In the 1993 Hazratbal siege the militants took control of the Hazratbal mosque and took some hostages. The government and other agencies decided to supply food, water, and electricity to the hostages which the army strongly opposed but in the case of State of Jammu and Kashmir vs Jammu and Kashmir High Court Bar Association[5], The Supreme Court allows the claim of the state and permitted supply of electricity, food (not exceeding 1200 calories) and water in small plastic bottles. This ultimately resulted in the militants misusing this resource. The court faced backlash with this judgment overstepping in the domain of the military.

The Interlinking of rivers was a brainchild of the Atal Bihari Vajpayee government in 2002 but when the government changed in 2004 then the new congress government do not take any interest in continuing it except by signing some memorandums. The Supreme Court taking cognizance of a civil petition passed a judgment 10 years later in 2012 directing the government to constitute a high-powered committee to plan the execution of the project. [6] The judgment sought to provide relief to the people living in drought-prone areas but the matter of fact is that the Supreme Court cannot direct a democratically elected government to carry on some developmental project like that and thus the judgment is heavily criticized.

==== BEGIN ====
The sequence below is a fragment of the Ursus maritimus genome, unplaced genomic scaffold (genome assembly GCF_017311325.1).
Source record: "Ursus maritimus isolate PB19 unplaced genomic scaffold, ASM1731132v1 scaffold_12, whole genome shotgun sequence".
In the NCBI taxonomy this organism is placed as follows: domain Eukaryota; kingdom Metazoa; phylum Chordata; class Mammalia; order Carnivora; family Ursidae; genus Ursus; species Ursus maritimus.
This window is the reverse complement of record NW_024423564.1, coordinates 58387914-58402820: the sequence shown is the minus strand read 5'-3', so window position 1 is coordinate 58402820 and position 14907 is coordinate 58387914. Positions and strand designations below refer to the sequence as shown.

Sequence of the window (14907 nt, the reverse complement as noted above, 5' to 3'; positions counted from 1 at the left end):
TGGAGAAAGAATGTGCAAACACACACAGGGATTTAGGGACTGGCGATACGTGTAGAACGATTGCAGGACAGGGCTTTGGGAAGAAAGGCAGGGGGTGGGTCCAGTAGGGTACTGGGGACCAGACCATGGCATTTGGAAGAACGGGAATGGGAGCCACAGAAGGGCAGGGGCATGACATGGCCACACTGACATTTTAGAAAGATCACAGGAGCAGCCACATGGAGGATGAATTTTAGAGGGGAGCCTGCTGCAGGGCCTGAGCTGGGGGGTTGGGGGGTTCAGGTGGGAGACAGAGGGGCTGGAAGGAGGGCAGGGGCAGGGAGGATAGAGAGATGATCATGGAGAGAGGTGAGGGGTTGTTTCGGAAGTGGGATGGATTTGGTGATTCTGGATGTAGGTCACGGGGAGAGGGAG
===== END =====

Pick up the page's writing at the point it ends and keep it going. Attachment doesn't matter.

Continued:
One of the most controversial cases of judicial overreach which draws lots of criticism is striking down the NJAC bill and the 99th amendment in 2015 which attempt to do away with the collegiums system and bring a new system in place but the SC struck it with a majority of 4:5.[7]Apart from the criticisms from the ministers recently Former Supreme Court Judge Mr. Kurian Joseph also expresses his regret over his decision in The India Today Conclave platform[8].